Arts &
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Vol. 16, No. 1, 2017
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Robert J. Lewis
  Senior Editor
Bernard Dubé
  Contributing Editors
David Solway
Louis René Beres
Nancy Snipper
Nick Catalano
Lynda Renée
Andrew Hlavacek
Jordan Adler
Daniel Charchuk
Samuel Burd
Farzana Hassan
Betsy L. Chunko
Andrée Lafontaine
  Music Editors
Emanuel Pordes
Serge Gamache
  Arts Editor
Lydia Schrufer
Mady Bourdage
Marcel Dubois
Emanuel Pordes
  Film Reviews
  Bowling for Columbine
Shanghai Ghetto
Talk to Her
City of God
Magdalene Sisters
Dirty Pretty Things
Barbarian Invasions
Fog of War
Blind Shaft
The Corporation
Station Agent
The Agronomist
Maria Full of Grace
Man Without a Past
In This World
Buffalo Boy
Shake Hands with the Devil
Born into Brothels
The Edukators
Big Sugar
A Long Walk
An Inconvenient Truth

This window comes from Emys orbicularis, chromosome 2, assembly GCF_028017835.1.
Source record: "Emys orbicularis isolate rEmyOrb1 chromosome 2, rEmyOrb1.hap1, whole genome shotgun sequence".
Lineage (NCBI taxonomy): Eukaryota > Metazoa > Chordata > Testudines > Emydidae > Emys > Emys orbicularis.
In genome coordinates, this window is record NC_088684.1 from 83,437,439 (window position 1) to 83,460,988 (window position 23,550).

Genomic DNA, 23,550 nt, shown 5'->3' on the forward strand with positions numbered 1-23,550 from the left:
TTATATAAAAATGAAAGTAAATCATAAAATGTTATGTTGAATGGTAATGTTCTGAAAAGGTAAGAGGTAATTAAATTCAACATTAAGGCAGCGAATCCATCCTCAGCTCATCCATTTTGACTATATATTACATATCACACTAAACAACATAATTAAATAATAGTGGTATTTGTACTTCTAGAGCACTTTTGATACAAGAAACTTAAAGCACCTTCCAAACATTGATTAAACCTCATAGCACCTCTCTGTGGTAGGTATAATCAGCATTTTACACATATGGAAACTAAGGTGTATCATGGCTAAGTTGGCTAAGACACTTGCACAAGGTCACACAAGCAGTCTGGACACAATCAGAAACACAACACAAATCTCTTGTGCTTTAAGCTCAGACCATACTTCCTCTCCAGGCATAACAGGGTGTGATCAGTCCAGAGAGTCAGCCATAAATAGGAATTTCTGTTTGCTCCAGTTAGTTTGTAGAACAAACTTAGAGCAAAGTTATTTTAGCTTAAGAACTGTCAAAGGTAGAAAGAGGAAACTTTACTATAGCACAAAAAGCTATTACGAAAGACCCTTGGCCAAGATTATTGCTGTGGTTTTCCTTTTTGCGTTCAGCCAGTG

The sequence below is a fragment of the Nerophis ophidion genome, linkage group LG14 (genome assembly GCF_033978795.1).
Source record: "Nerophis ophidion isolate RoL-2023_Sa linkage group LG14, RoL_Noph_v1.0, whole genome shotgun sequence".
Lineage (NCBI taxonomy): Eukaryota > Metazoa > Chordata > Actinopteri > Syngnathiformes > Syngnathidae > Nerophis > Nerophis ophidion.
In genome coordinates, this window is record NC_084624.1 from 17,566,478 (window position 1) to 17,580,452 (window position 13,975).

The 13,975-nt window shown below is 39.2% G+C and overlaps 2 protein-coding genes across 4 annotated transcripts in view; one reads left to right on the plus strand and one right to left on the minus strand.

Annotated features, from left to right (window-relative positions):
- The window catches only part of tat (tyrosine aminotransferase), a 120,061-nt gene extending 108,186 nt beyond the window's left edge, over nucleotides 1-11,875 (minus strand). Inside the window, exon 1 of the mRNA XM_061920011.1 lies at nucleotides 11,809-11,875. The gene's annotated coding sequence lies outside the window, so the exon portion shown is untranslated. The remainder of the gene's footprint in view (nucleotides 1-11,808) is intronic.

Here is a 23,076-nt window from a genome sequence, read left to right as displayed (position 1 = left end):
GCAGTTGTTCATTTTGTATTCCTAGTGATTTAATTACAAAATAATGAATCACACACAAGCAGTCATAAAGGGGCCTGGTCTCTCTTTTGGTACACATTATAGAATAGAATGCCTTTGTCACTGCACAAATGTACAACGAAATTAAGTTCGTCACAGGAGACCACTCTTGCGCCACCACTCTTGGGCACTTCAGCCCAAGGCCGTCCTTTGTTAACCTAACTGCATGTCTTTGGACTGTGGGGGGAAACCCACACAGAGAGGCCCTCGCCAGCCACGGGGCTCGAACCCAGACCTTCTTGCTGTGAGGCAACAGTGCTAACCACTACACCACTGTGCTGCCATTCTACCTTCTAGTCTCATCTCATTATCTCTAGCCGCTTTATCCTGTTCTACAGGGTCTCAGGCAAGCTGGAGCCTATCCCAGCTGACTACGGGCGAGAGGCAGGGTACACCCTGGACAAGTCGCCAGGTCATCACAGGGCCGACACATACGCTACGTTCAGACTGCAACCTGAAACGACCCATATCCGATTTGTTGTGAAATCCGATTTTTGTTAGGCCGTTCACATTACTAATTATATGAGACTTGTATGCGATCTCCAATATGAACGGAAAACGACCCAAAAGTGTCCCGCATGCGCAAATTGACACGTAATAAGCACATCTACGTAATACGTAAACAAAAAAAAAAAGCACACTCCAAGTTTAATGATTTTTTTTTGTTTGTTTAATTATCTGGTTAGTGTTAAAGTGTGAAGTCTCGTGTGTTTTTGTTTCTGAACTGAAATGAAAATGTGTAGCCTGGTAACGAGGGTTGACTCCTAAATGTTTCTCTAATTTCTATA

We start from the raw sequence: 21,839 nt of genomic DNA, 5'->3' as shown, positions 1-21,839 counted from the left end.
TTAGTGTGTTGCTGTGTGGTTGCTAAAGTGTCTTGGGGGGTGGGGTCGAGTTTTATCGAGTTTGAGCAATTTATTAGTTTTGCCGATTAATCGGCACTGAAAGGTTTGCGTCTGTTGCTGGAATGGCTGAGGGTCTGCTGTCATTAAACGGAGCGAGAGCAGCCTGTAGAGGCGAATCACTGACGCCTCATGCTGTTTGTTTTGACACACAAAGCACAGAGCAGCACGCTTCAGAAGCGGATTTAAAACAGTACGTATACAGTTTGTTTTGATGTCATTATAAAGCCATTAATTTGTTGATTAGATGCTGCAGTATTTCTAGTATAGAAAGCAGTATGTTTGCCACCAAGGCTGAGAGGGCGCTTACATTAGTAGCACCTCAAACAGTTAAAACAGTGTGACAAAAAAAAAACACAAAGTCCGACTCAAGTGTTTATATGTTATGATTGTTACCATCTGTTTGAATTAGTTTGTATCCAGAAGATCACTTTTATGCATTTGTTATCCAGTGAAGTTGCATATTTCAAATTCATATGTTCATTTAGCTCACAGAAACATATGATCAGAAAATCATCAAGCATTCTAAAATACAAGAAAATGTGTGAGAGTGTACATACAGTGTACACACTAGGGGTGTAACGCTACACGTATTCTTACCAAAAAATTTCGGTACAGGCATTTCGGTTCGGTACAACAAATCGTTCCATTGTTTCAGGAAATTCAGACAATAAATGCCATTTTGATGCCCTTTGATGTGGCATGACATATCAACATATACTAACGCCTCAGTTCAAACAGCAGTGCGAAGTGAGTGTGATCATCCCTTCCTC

Sisters In Law
Send a Bullet
Banking on Heaven
Chinese Botanist's Daugher
Ben X
La Zona
The Legacy
Irina Palm
4 Months, 3 Weeks, 2 Days
Poor Boys Game
Finn's Girl
Leaving the Fold
The Mourning Forest
Beneath the Rooftops of Paris
Before Tomorrow
Paraiso Travel
Necessities of Life
For a Moment of Freedom
Blood River
By the Will of Genghis Kahn
The Concert
Weaving Girl
Into Eternity
When We Leave
Le Havre
Presumed Guilty
A Separation
Take This Waltz
Beyond The Walls
The Place Beyond the Pines
The Past
Da Sweet Blood of Jesus
The Good Kill



2.5 or more for a noteworthy film
3.5 for an exceptional film
4 for a classic.

2.8 -- SUBURBICON, George Clooney